The risk/return profile of all assets should lie somewhere along the line RFT, which is known as the security market line (SML). It is important to recognize the difference between the capital market line and the security risk is measured in terms of the standard deviation of returns (Amihud, and Mendelson, 1986).
Benefits of SML and CML
There are many benefits of SML and CML. These two lines are used by investors to choose an optimal portfolio. This is appropriate because the CML represents the risk/return trade-off for efficient portfolios, i.e., the risk is measured by β i.e., only by the systematic risk elements the individual security. No individual security’s risk/return profile is shown by the CML because all individual securities have an element of specific risk, i.e., they are inefficient. Thus, all individual securities (and indeed all inefficient portfolios) lie to the bottom-right of the efficient frontier according to Brealey, Myres, and Marcus (2001).
Critical analysis of CAPM and portfolio
CAPM is used with the assistance of financial analysts as an ordinary member of the public will not use these models. During periods of high volatility, CAPM can give conflicting solutions to an investment decision.
Another weakness of CAPM is its assumption. The model assumes that with an expected return, investors would likely prefer lower risk than higher risks. Given a certain level of risk will prefer higher returns to lower ones. Investors are not allowed to accept lower returns for higher risk. The model assumes that all investors agree about the risk and possible returns of all assets. The model also assumes that there are no taxes or transaction costs. No country in the world does not charge taxes except one. There the model is realistic.
Application of the CAPM can be demonstrated. Assume a security with a beta of 1.2 is being considered at a time when the risk-free is 4percent and the market return is expected to be 12%. Substituting these data into the CAPM equation, we get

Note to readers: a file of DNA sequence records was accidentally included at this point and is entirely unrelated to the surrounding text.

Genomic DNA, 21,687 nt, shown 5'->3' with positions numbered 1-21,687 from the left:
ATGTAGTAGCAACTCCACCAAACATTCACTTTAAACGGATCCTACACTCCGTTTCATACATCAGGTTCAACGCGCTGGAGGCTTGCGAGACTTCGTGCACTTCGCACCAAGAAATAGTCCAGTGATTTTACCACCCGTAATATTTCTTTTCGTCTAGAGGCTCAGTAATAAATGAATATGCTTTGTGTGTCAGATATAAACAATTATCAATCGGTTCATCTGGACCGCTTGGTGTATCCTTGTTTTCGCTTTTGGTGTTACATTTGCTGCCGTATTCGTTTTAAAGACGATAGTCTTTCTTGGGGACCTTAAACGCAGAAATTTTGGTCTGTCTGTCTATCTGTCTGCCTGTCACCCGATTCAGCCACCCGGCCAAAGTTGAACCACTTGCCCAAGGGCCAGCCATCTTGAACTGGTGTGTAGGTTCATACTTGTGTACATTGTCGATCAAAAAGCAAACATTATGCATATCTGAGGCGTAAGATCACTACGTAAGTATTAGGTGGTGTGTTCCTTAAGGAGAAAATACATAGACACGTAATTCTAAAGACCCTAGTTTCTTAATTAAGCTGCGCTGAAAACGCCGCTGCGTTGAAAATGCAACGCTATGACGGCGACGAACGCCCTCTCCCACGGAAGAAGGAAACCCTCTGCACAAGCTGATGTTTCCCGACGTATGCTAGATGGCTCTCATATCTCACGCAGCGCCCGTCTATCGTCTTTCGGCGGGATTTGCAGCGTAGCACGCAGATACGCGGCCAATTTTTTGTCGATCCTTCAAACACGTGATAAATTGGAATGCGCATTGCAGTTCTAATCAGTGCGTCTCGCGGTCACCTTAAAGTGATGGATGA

Rs = 4% + (1.20 x (12% – 4%)
=4% + (1.20 x 8%)
=4% +9.6% = 13.6%
The investor should therefore require a 13.6 per cent return on this investment compensation for the non-diversifiable risk assumed, given the security’s beta of 1.2. if the beta were lower, say 1.00 the required return would be 12% (4% +(1.00 x (12% – 4%); and if the beta had been higher, say 1.50, the required return would be 16///5 (4% +(1.50 x (12% – 4%) CAPM reflects a positive mathematical relationship between risk and return, since the higher the risk (beta) the higher the required return.
CAPM model is usually used to price portfolio and individual securities in a portfolio to determine the riskiness of the security in question. The investor has a higher rate of risk since he invests in the form of assets. An asset or portfolio may be in the form of bonds, stocks, options, warrants, real estate and all its other forms. In this kind of model, investors were risk averse (Amihud, and Mendelson, 1986). Given two assets with the same expected return, it is expected that they rather choose the less risky one. Investors can lower their risks by holding a non-diversifiable risk portfolio. When an investor diversifies the same portfolio returns it results in reduced risks.
This means that the investor will wish to choose lower risk than higher risks as projected returns under this model. According to this model, investors are assumed not to take an asset with low risk because it has low returns. This assumption which implies that all investors have the same preference towards risk is not possible in the real world. However, this model is important to an investor because it uses diversification; it allows them to limit their risk in investing through this process (Amihud, and Mendelson, 1986).